Monthly Archives: August 2013

The Cosy Pot

726 Fruit Trellis Cosy Pot Charlotte Rhead

One of the more curious items to have come out of the Wood & Sons / Bursley Ltd era was the ‘Cosy’ pot – a supposedly non-drip teapot that came in various colours & sizes.

The design itself was patented worldwide by Edmund William Abram in 1921. He claimed that it was ‘the perfect teapot’, although it was eventually also marketed as a coffee pot so as not to narrow the market for it. By all accounts, it was non-drip, although I must confess I haven’t tested it!

The licence to manufacture them was initially given to a number of potteries, but Wood & OLYMPUS DIGITAL CAMERASons produced the majority; (Booths and Pountney’s of Bristol were amongst the other companies that manufactured the pots).  Abram’s company – Abram Allwares Ltd – unfortunately went into liquidation in the mid 1920s and Wood & Sons took over the patent registration. They continued to produce them until around 1932 and the ‘Cosy’ is usually found in some of the more popular patterns, such as Frederick Rhead’s Trellis, Chung, Yuan and Mikado, as well as Charlotte’s Seed Poppy and Bursley pattern 726 (shown at the top of the page).

Orange cosyThey were made in different sizes – the example shown at the top is the smallest one, standing at approx. 12.5cm (5″) high, intended presumably as a ‘tea for one’ pot. I have seen two other sizes (6.5″ & 8″ tall), but understand there may also be larger ones. The bigger pots tended to come in plain colours – one of them being a very bright orange, but they can also be found in pretty dull shades of brown. The examples that fetch the best money are understandably those in the tube-lined patterns, such as Trellis & Seed Poppy. I think it’s odd that a complicated design such as Seed Poppy was used on such a functional item; the majority were given the standard, plain tableware designs. Perhaps it was just a marketing thing, with the colourful versions being used in advertising and at trade fairs – I suppose that would explain why they are harder to come by.

Whilst the pots are not hard to spot given their shape, if you come across one anywhere and are unsure about its authenticity, then it’s worth checking the backstamp – they differed from the standard Wood & Sons or Bursley Ltd marks in that details of the Abram patent are printed in some detail, as well as the name of the manufacturer. An example of a Wood & Sons stamp is shown in the gallery below.

If anybody has actually made a pot of tea in a Cosy – I’d love to hear how it went…..



Charlotte Rhead Crown Ducal Trial?

Crown Ducal Trial Vase Charlotte RheadOK, here we go with another unconventional recent find. This is a strange one as it is clearly a trial piece – featuring a previously unseen pattern, as well as some colour variations and even notes written on the vase itself. Whilst there are no distinguishing marks – apart from the number incised on the base (173), which is a known Richardson’s / Crown Ducal shape – there has to be little doubt that Charlotte Rhead was somehow involved!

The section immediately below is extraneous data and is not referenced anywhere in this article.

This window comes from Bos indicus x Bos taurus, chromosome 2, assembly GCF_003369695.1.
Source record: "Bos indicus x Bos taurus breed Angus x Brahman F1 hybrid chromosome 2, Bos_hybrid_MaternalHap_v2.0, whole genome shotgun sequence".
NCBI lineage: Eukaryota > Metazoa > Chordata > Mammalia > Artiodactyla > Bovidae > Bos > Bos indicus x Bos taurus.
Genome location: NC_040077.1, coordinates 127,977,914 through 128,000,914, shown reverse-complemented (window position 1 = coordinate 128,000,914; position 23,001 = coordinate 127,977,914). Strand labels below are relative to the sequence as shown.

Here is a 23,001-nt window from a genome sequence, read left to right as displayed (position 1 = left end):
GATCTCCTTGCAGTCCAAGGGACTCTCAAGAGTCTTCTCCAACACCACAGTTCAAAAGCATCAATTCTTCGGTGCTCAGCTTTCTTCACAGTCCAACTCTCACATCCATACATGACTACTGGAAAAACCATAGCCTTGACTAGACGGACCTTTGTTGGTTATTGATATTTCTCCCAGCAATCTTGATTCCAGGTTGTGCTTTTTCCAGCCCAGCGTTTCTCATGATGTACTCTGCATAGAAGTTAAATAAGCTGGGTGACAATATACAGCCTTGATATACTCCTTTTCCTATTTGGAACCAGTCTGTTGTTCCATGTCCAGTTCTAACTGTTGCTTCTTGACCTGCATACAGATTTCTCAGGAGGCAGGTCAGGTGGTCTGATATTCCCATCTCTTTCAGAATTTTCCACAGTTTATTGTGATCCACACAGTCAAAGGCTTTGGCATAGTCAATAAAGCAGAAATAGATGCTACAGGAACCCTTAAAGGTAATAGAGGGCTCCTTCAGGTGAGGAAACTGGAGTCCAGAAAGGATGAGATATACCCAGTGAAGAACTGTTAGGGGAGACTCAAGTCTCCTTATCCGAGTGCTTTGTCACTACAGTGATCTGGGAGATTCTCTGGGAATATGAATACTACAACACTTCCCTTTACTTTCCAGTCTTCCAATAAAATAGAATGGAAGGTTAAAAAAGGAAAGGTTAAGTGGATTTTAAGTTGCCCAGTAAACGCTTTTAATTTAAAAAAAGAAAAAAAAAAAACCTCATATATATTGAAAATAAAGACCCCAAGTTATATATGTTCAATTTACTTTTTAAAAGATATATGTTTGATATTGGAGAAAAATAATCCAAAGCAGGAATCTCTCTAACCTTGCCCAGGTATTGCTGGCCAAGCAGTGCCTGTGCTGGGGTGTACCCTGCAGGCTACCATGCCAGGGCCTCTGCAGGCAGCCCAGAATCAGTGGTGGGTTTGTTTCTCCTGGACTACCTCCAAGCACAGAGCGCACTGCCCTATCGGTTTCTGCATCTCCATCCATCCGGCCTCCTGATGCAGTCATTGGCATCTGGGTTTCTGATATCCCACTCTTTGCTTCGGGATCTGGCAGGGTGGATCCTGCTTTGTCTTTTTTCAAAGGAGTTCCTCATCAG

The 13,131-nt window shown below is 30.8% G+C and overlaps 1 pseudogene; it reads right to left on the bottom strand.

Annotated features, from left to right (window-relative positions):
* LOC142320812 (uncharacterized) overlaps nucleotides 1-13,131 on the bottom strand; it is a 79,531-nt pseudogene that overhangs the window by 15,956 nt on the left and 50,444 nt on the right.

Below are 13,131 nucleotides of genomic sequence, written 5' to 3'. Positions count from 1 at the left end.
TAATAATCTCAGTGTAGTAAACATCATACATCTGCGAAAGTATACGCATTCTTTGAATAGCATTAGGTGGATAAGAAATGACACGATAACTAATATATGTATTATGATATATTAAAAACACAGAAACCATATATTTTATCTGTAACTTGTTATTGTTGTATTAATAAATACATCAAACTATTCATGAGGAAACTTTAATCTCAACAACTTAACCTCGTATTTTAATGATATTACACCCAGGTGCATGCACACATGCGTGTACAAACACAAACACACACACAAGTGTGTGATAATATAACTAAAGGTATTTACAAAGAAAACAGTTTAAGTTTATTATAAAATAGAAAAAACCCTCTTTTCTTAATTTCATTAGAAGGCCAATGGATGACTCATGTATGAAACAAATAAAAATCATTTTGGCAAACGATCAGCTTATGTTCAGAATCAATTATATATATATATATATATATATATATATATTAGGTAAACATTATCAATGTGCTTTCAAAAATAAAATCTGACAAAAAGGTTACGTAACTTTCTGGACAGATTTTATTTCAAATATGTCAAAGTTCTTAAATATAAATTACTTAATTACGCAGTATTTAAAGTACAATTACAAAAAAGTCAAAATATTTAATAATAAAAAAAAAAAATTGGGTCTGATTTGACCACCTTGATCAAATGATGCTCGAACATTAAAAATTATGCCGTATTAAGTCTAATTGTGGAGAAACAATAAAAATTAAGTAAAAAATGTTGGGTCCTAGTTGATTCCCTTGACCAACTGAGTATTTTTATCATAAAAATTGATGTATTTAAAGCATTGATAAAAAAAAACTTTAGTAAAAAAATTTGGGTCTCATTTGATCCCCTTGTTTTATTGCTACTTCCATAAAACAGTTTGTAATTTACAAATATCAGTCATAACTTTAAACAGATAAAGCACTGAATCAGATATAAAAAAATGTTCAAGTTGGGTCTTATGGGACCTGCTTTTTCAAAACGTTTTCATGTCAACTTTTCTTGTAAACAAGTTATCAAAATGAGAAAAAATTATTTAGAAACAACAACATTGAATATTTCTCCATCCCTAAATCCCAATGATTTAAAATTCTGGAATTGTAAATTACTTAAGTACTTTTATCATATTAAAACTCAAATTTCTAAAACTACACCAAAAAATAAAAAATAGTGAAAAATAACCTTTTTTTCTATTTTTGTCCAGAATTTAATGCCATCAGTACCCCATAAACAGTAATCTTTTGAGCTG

The obvious giveaway is clearly the decoration, but then there is also the orange ‘sponge’ finish to the ground, the tube-lining and also the colours used. What is most intriguing is the word ‘Robinsons’ (or ‘Rob’) that appears in a few placesSAM_0462 around the base of the vase, along with various numbers. I am assuming that given their location they are a reference to different colours – pantones if you want use the posh word – that have been used in the pattern. There was however a company around at the time – W.E. Robinson & Son, of Burslem – who were involved in the supply of clay and elements involved in pottery glazing, so perhaps it was a reference to their products.

It is a pretty rough and ready item, with unfinished tube-lining and patterns throughout – it even appears to have two different colour schemes on either side of the vase, right down to the orange colour on the rim and the base that stop half-way round. What is unmistakable however is the decoration itself, which carries echoes of other well known patterns by Charlotte Rhead. I’ve started a short list, but points are on offer to anybody who can think of any more……….

I’ve included the image of 4926 here as this is the pattern that the vase reminds me of most, in terms of the swirling scrolls around the central panel. They would have been produced at similar times – which came first is anyone’s guess! What is interesting is that several different elements of known patterns seem to be involved.

I’ve added some further images below in a gallery format, which will hopefully provide a better illustration of the various things at work on this vase. At first glance, it looks as though this was a ‘practice’ piece, perhaps for a newly arrived decorator who wanted to have a go at perfecting their technique before getting to work on the real thing. What makes it more than that however, (in my opinion), is that there are clearly efforts made here to come up with a new pattern, possibly for commercial release. On top of that, there are the colour (or materials) references, which perhaps signify some work going into perfecting the most effective and attractive finished product. It all adds to the intrigue, conjecture and debate, and illustrates further that there is still lots more to find out, not just about Charlotte herself, but also the production techniques at the factories she worked for.

(NB. Thanks to Ian at for the additional information).

This unique vase is now available to buy! Click here for details.